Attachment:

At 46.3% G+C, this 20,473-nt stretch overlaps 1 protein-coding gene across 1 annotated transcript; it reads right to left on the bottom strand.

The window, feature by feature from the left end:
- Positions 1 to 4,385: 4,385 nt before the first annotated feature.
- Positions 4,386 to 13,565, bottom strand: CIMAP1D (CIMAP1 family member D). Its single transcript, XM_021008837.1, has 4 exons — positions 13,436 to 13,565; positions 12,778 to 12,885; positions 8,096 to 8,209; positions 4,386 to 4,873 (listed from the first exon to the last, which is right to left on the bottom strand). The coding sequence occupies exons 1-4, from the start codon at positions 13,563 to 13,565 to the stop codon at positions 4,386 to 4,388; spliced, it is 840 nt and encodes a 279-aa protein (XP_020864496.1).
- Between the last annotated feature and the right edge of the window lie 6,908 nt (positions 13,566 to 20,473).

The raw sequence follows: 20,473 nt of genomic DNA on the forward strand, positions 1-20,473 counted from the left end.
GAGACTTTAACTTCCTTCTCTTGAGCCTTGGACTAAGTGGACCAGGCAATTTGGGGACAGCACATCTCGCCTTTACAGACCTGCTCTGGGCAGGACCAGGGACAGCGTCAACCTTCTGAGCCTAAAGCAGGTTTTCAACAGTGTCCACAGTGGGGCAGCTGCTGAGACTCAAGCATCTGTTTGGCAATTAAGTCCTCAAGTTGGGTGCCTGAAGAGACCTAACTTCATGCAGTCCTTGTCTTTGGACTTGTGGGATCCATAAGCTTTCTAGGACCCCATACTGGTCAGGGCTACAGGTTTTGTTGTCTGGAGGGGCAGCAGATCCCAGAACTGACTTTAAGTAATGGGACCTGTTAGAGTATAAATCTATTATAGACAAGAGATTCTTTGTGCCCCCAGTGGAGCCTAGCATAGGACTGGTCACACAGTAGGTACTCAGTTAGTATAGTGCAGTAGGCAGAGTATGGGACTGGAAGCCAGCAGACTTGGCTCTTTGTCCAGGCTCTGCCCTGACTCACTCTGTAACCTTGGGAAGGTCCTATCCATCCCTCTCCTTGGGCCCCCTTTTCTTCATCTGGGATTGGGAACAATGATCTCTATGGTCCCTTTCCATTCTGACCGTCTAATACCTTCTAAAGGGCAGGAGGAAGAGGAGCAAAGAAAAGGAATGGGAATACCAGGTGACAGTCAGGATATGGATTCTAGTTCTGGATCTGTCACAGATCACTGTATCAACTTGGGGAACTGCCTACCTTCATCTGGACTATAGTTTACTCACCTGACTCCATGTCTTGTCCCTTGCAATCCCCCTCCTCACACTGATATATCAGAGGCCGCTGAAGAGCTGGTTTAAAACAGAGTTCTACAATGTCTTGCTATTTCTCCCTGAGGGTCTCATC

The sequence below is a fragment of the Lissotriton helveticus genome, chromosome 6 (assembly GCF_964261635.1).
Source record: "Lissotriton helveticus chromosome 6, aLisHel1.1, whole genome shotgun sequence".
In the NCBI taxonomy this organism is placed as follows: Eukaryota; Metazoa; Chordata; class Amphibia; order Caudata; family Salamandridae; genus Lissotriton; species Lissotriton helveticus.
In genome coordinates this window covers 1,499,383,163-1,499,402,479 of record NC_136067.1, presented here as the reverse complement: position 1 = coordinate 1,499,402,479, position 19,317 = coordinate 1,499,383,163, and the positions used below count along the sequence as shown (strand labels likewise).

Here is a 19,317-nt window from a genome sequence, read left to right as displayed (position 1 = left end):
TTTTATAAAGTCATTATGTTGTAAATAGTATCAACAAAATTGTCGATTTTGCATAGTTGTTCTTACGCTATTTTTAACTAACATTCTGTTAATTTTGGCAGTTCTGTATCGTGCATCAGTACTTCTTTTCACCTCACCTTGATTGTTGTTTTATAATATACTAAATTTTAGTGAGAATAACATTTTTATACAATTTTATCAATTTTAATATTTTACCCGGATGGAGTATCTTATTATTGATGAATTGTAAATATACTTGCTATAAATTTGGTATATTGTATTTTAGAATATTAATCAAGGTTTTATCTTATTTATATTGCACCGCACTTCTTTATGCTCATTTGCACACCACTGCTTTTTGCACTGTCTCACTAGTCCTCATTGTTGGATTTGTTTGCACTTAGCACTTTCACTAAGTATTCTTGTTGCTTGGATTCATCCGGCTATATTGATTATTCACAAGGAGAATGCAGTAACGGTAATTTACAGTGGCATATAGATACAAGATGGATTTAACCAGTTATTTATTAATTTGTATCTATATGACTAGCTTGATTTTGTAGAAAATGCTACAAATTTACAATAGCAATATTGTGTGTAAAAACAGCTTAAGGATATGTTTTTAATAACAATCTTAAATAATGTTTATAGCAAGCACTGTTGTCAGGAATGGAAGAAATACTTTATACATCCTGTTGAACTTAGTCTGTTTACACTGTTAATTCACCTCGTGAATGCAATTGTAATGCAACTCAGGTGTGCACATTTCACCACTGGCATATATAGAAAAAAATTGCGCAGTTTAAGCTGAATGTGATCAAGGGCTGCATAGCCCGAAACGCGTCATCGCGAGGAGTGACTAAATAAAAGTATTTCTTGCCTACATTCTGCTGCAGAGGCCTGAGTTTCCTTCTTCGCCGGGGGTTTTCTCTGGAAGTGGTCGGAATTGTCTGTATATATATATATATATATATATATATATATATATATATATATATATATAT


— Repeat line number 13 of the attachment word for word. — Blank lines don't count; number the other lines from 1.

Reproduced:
TTTTATAAAGTCATTATGTTGTAAATAGTATCAACAAAATTGTCGATTTTGCATAGTTGTTCTTACGCTATTTTTAACTAACATTCTGTTAATTTTGGCAGTTCTGTATCGTGCATCAGTACTTCTTTTCACCTCACCTTGATTGTTGTTTTATAATATACTAAATTTTAGTGAGAATAACATTTTTATACAATTTTATCAATTTTAATATTTTACCCGGATGGAGTATCTTATTATTGATGAATTGTAAATATACTTGCTATAAATTTGGTATATTGTATTTTAGAATATTAATCAAGGTTTTATCTTATTTATATTGCACCGCACTTCTTTATGCTCATTTGCACACCACTGCTTTTTGCACTGTCTCACTAGTCCTCATTGTTGGATTTGTTTGCACTTAGCACTTTCACTAAGTATTCTTGTTGCTTGGATTCATCCGGCTATATTGATTATTCACAAGGAGAATGCAGTAACGGTAATTTACAGTGGCATATAGATACAAGATGGATTTAACCAGTTATTTATTAATTTGTATCTATATGACTAGCTTGATTTTGTAGAAAATGCTACAAATTTACAATAGCAATATTGTGTGTAAAAACAGCTTAAGGATATGTTTTTAATAACAATCTTAAATAATGTTTATAGCAAGCACTGTTGTCAGGAATGGAAGAAATACTTTATACATCCTGTTGAACTTAGTCTGTTTACACTGTTAATTCACCTCGTGAATGCAATTGTAATGCAACTCAGGTGTGCACATTTCACCACTGGCATATATAGAAAAAAATTGCGCAGTTTAAGCTGAATGTGATCAAGGGCTGCATAGCCCGAAACGCGTCATCGCGAGGAGTGACTAAATAAAAGTATTTCTTGCCTACATTCTGCTGCAGAGGCCTGAGTTTCCTTCTTCGCCGGGGGTTTTCTCTGGAAGTGGTCGGAATTGTCTGTATATATATATATATATATATATATATATATATATATATATATATATATAT